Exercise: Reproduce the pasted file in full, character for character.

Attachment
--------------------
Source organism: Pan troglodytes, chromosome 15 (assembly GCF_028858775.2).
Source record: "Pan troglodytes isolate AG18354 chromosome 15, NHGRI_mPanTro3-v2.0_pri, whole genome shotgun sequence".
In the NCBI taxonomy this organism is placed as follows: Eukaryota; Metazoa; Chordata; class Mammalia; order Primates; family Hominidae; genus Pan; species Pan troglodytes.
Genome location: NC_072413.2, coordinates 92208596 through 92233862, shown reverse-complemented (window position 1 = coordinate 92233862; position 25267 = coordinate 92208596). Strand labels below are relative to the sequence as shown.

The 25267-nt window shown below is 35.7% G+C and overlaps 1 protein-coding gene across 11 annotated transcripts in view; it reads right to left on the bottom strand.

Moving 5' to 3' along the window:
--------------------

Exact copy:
Source organism: Pan troglodytes, chromosome 15 (assembly GCF_028858775.2).
Source record: "Pan troglodytes isolate AG18354 chromosome 15, NHGRI_mPanTro3-v2.0_pri, whole genome shotgun sequence".
In the NCBI taxonomy this organism is placed as follows: Eukaryota; Metazoa; Chordata; class Mammalia; order Primates; family Hominidae; genus Pan; species Pan troglodytes.
Genome location: NC_072413.2, coordinates 92208596 through 92233862, shown reverse-complemented (window position 1 = coordinate 92233862; position 25267 = coordinate 92208596). Strand labels below are relative to the sequence as shown.

The 25267-nt window shown below is 35.7% G+C and overlaps 1 protein-coding gene across 11 annotated transcripts in view; it reads right to left on the bottom strand.

Moving 5' to 3' along the window: